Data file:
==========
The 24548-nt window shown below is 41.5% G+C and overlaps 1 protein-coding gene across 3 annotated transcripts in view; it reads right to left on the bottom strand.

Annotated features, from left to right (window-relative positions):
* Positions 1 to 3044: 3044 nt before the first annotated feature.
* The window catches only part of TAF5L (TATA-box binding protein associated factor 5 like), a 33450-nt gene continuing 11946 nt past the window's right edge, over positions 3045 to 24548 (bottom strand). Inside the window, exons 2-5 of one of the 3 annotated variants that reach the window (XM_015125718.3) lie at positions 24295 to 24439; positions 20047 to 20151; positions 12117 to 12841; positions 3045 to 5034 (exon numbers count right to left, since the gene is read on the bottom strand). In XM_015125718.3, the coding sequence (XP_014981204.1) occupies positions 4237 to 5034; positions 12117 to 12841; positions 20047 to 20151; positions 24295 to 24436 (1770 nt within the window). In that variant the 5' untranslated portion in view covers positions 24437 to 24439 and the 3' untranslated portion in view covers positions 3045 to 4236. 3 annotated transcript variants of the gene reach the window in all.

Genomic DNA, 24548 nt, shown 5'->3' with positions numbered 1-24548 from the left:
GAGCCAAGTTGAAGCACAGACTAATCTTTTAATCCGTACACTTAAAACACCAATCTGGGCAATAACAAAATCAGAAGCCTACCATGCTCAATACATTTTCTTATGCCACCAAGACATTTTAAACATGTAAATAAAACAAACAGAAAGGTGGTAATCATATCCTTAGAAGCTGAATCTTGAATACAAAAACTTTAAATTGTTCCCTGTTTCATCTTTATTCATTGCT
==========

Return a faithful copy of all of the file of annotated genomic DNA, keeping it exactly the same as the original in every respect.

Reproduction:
The 24548-nt window shown below is 41.5% G+C and overlaps 1 protein-coding gene across 3 annotated transcripts in view; it reads right to left on the bottom strand.

Annotated features, from left to right (window-relative positions):
* Positions 1 to 3044: 3044 nt before the first annotated feature.
* The window catches only part of TAF5L (TATA-box binding protein associated factor 5 like), a 33450-nt gene continuing 11946 nt past the window's right edge, over positions 3045 to 24548 (bottom strand). Inside the window, exons 2-5 of one of the 3 annotated variants that reach the window (XM_015125718.3) lie at positions 24295 to 24439; positions 20047 to 20151; positions 12117 to 12841; positions 3045 to 5034 (exon numbers count right to left, since the gene is read on the bottom strand). In XM_015125718.3, the coding sequence (XP_014981204.1) occupies positions 4237 to 5034; positions 12117 to 12841; positions 20047 to 20151; positions 24295 to 24436 (1770 nt within the window). In that variant the 5' untranslated portion in view covers positions 24437 to 24439 and the 3' untranslated portion in view covers positions 3045 to 4236. 3 annotated transcript variants of the gene reach the window in all.

Genomic DNA, 24548 nt, shown 5'->3' with positions numbered 1-24548 from the left:
GAGCCAAGTTGAAGCACAGACTAATCTTTTAATCCGTACACTTAAAACACCAATCTGGGCAATAACAAAATCAGAAGCCTACCATGCTCAATACATTTTCTTATGCCACCAAGACATTTTAAACATGTAAATAAAACAAACAGAAAGGTGGTAATCATATCCTTAGAAGCTGAATCTTGAATACAAAAACTTTAAATTGTTCCCTGTTTCATCTTTATTCATTGCT